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Susan Cramer, Ph.D.

University of Wisconsin Oshkosh
Oshkosh, Wisconsin, USA

Knowledge and facts used to be a fairly static entity that increased at a leisurely pace or at least at a pace with which one could reasonably keep up if they tried.

Estimated years it took for knowledge to double*
1750 – 1900: 150 yrs
1900 – 1950: 50 years
1950 – 1960: 10 years
Since 1960: Every 5 years
Projection! By the Year 2020
Knowledge Will Double Every 73 Days!

*Reported at the Teacher Education for 21st Century Conference (1992)

‘Back then’ it may have been more difficult to locate the information one desired, but if the correct books and/or journals were located, the information was available and one could use it. Today, powerful search engines such as Google help us locate information with the pounding of a few key strokes. How handy!

But wait, with the advent of computational knowledge engines such as WolframAlpha you can have your “search engine” not only find your desired information but it will compute, compare and contrast it against other data to help you turn data into information with which you can use to make an informed decision. For example, perhaps I’m worried about nutrition and I want to determine which fruit (an apple or a pear) is more nutritious. With WolframAlpha all I need to do is type in “apple pear nutrition” and within the blink of your monitor complete nutritional results will be returned to you for each fruit as well as charts comparing the two fruits. You will still need to make a decision as to which fruit is “more nutritious,” but the initial comparison is provided for you along with all the data sources which were used in making the comparison (click on Source Information at the bottom of the page). WolframAlpha can also compute gross national product rates, infant mortality rates and much, much more. Check it out at:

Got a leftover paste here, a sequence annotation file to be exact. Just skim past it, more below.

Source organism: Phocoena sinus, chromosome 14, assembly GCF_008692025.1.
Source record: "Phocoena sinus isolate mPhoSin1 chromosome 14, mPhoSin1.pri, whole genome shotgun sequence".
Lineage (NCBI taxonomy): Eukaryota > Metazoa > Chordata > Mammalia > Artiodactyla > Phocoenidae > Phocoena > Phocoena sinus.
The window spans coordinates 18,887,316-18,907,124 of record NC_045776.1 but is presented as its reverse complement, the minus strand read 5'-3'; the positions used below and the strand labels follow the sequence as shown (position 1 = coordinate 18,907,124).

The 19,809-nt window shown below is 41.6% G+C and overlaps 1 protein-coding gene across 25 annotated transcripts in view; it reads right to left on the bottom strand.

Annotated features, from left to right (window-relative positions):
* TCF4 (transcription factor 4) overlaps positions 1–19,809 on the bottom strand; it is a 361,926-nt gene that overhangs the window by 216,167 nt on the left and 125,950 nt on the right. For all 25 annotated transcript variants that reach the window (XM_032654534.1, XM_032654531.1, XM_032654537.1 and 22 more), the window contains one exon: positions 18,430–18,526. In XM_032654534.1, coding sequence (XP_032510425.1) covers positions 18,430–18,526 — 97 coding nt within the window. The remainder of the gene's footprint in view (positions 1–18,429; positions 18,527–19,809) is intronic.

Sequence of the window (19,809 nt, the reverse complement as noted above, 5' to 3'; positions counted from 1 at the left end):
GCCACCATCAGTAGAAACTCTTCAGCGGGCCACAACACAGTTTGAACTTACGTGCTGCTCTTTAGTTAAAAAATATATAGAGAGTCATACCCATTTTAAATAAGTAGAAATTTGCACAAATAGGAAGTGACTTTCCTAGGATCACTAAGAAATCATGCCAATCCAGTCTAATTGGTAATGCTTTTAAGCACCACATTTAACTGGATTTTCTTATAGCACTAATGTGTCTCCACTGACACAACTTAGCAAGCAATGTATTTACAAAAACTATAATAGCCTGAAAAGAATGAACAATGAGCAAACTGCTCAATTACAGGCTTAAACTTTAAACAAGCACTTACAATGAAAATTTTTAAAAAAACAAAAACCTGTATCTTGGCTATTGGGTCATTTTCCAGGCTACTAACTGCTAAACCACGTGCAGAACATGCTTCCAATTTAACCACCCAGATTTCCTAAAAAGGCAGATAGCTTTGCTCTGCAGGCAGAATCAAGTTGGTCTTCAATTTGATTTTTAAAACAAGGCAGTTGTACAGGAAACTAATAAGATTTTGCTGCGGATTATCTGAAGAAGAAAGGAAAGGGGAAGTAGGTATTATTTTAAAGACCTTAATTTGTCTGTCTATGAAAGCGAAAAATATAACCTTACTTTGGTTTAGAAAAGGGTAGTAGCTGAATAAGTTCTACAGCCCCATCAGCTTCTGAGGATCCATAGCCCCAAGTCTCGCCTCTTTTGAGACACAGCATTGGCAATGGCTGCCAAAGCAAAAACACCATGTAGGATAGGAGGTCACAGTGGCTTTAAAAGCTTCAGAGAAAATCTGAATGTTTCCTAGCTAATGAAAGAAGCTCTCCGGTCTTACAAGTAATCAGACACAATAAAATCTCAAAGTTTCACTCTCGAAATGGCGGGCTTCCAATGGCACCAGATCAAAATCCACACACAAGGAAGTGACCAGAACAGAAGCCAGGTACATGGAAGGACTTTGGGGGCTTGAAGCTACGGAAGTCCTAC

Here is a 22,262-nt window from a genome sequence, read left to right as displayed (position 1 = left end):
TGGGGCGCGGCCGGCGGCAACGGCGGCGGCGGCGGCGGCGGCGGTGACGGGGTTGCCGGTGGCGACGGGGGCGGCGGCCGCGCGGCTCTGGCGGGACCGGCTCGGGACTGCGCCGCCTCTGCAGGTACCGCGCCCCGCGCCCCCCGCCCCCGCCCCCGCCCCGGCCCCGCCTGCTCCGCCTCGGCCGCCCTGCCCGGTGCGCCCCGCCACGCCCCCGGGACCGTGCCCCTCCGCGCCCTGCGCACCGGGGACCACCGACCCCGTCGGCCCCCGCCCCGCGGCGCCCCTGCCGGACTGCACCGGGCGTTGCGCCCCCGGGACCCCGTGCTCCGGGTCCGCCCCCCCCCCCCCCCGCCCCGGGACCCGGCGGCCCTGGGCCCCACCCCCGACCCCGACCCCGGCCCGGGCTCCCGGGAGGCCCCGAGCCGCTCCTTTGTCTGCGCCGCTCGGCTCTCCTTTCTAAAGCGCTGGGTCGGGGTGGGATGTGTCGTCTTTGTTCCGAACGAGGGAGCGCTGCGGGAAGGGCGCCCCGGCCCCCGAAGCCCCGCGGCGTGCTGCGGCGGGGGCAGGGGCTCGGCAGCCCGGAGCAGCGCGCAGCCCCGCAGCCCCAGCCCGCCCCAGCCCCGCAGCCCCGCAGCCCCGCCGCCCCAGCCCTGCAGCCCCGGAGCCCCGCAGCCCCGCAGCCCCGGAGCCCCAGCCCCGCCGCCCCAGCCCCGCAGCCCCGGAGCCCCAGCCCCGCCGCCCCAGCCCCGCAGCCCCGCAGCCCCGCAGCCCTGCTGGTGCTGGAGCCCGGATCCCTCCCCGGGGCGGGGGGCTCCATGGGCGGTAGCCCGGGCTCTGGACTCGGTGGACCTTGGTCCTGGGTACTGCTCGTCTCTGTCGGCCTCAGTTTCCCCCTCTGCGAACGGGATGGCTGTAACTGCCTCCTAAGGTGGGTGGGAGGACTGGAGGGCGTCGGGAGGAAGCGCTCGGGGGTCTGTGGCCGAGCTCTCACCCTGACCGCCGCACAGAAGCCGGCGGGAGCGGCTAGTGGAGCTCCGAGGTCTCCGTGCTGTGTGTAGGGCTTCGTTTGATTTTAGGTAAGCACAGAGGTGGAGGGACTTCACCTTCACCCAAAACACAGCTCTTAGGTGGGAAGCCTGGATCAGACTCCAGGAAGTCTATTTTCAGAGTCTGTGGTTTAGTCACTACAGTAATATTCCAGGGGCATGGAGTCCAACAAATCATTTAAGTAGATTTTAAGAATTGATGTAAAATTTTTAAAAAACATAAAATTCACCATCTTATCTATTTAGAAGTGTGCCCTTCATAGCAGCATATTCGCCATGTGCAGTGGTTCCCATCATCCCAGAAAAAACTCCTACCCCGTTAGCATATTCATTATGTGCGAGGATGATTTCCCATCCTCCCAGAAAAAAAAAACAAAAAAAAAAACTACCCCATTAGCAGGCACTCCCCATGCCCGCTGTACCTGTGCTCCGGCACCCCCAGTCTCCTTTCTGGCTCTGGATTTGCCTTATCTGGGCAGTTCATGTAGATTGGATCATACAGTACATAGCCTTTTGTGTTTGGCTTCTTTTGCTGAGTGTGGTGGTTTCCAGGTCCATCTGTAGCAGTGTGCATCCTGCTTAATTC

To really see WolframAlpha’s power and potential, check out the examples page.

And, be sure not to miss its introductory video.

I think you will be impressed and perhaps a bit intimidated with what is available. I am! What’s next?